A Dutch solar car designed by a team from Netherlands’ Delft University won the Australia World Solar Challenge — a race to see whose solar-powered car could travel 1,900 miles across Australia’s outback the fastest.
The challenge started on Sunday and drew in 46 teams from 25 countries. The race began in Darwin, which is in North Australia, to Adelaide, in the southern part of the continent. To make the trek, teams had to design their vehicles to use advanced technologies like solar power conversion and energy storage devices.
There were three classes of vehicles in the race: the Challenger Class, the Cruiser Class, and the Adventure Class (most teams participated in the first two classes). The car designed by Delft University was part of the Challenger Class.
The other two classes have yet to finish their races.
The Challenger Class consists of smaller vehicles that carry only the driver and are timed in a single stage between the two destinations. They must travel the full length of the race with just one charge of their battery. Solar power provides the rest of the energy needed to power the vehicle’s trip.
The car designed by a Delft University team, who dubbed themselves the Nuon Solar Team, won the competition last year with their car the Nuna 7.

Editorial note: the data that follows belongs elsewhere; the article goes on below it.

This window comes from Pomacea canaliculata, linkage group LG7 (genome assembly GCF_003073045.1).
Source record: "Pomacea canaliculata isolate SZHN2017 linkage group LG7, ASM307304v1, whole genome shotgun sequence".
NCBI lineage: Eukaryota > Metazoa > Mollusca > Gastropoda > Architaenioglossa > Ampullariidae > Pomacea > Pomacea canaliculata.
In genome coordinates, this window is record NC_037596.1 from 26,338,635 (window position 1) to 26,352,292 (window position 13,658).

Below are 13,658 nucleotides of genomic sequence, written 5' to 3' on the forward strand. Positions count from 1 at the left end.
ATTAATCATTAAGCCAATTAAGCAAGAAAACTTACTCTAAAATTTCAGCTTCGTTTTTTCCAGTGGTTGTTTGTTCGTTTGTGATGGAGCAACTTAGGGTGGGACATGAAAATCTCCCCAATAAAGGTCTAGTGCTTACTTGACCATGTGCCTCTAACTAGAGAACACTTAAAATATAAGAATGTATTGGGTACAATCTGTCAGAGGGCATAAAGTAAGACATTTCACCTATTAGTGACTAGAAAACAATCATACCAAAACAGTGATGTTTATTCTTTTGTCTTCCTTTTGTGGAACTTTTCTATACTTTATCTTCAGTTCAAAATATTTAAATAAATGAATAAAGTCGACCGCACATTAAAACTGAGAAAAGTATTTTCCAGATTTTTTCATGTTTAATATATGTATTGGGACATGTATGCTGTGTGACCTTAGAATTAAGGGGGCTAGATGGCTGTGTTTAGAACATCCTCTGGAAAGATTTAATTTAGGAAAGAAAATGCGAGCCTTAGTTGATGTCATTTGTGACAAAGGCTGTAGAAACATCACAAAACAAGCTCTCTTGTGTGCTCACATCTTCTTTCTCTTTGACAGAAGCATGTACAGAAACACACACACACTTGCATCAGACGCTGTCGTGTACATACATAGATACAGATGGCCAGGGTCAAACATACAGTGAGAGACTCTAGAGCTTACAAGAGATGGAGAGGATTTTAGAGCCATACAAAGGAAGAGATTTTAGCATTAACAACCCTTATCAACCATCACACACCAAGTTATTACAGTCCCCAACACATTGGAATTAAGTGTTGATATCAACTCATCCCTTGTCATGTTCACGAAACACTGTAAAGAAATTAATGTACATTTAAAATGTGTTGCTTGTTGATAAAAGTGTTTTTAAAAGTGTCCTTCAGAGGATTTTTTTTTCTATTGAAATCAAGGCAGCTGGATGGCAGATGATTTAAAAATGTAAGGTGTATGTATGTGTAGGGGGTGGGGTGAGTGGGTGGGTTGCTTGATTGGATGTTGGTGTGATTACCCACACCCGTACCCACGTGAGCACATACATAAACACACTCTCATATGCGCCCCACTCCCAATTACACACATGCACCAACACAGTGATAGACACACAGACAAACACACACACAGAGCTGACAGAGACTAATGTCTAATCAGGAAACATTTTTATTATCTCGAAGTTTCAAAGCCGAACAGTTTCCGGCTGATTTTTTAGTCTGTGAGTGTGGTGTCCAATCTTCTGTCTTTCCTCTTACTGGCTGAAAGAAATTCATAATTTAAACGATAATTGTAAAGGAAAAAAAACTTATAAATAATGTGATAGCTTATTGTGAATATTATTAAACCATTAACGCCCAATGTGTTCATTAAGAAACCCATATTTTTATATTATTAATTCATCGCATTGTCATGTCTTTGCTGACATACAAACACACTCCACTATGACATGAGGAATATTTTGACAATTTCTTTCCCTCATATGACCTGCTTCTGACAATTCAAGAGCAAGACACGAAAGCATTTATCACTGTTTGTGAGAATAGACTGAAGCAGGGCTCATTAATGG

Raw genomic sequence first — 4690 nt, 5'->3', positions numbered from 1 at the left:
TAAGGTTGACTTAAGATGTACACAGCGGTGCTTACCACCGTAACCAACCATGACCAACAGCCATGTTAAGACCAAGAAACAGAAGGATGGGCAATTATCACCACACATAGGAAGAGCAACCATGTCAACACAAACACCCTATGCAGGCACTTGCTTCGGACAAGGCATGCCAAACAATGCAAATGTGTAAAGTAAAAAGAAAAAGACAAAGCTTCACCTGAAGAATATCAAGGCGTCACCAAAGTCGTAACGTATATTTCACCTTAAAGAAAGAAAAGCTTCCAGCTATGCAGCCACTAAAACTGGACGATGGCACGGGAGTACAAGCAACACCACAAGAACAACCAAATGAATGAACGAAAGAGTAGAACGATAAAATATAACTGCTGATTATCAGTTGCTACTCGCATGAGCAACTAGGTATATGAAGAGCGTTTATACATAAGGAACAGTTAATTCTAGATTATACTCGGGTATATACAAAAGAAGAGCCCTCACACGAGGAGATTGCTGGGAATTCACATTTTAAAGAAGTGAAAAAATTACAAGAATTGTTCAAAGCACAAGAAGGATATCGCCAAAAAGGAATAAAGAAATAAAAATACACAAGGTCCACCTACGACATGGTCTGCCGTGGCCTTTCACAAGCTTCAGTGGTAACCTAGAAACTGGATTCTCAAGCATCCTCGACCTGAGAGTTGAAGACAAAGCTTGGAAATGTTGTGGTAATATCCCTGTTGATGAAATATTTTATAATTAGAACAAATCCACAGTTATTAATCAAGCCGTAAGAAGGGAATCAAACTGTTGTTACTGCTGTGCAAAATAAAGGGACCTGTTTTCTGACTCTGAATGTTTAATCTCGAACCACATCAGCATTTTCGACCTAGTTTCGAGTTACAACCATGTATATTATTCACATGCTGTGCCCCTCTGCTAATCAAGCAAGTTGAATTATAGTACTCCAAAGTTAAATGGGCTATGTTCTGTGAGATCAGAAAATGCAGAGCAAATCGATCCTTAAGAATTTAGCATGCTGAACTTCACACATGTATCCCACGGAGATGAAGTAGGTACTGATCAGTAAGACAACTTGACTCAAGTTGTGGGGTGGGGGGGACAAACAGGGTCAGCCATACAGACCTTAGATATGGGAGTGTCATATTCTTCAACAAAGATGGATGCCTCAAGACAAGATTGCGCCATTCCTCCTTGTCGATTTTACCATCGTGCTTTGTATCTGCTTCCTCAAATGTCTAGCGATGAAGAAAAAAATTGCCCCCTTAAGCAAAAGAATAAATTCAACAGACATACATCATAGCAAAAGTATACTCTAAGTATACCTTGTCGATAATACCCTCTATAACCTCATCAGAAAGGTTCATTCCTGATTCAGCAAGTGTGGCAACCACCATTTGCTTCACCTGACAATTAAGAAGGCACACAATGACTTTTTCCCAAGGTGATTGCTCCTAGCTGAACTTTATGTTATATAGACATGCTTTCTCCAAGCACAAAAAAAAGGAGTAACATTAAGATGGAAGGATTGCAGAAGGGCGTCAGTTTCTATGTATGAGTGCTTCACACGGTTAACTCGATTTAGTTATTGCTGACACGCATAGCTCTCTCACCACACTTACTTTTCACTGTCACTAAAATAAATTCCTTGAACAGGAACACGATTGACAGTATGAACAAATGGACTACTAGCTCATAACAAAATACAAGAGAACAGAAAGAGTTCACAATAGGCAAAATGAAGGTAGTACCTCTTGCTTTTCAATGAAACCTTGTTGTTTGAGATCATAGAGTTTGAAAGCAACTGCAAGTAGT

The Nuon Solar Team used 3D printing to create their car this year, the Nuna 8. The 3D printing helped improve the Nuna 8’s speed by creating a a completely transparent, hollow spoiler that weighs only 250 grams.
The Nuna 8 narrowly beat the Solar Team Twente by three minutes, the Nuon Solar Team wrote on their website. The last day of the race proved difficult because it was cloudy and the Nuna 8 had such little energy in their battery they weren’t sure they could complete it.
Solar Team Twente actually created a system in their car the Red One to capture energy even when it’s in shadows.
The system is called SABINE, which stands for Solar Array balancing Interface Not Expected, and helps balance the energy in the solar cells. This helps give the team 10% to 20% more solar power when the vehicle is in shadows.
The Nuna 8 weighed 331 pounds and drove an average speed of 59 to 62 miles per hour, according to Mashable. The car has a very small cockpit that gets extremely hot in the 111 degree Fahrenheit conditions, requiring the team’s three drivers to get in good shape ahead of time and drink plenty of water.
NOW WATCH: Briefing videos
Business Insider Emails & Alerts
Site highlights each day to your inbox.